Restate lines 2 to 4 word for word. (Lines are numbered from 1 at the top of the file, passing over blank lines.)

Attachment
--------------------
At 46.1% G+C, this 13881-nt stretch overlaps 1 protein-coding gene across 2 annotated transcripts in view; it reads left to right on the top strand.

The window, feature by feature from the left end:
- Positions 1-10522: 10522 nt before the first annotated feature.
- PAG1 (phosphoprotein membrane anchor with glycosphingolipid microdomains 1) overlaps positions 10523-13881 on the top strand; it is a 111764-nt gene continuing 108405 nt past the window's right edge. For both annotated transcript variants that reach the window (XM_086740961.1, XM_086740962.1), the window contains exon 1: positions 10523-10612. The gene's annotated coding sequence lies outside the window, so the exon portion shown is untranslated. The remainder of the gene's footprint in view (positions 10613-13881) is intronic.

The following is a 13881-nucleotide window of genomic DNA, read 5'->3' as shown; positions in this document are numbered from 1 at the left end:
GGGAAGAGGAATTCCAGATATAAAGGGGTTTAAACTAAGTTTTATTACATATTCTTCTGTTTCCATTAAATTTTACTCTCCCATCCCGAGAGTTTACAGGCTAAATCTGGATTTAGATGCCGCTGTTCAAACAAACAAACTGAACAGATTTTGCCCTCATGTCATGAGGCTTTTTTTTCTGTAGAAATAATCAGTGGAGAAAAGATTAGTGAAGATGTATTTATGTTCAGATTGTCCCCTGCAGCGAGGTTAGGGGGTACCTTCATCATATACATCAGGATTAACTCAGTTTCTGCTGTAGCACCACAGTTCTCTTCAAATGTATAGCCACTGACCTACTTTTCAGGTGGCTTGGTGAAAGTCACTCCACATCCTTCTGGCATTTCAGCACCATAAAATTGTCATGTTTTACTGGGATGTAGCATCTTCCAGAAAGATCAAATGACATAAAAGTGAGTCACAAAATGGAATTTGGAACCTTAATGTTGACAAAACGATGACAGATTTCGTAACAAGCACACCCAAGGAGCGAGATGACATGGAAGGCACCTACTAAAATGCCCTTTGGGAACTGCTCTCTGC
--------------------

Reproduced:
The window, feature by feature from the left end:
- Positions 1-10522: 10522 nt before the first annotated feature.
- PAG1 (phosphoprotein membrane anchor with glycosphingolipid microdomains 1) overlaps positions 10523-13881 on the top strand; it is a 111764-nt gene continuing 108405 nt past the window's right edge. For both annotated transcript variants that reach the window (XM_086740961.1, XM_086740962.1), the window contains exon 1: positions 10523-10612. The gene's annotated coding sequence lies outside the window, so the exon portion shown is untranslated. The remainder of the gene's footprint in view (positions 10613-13881) is intronic.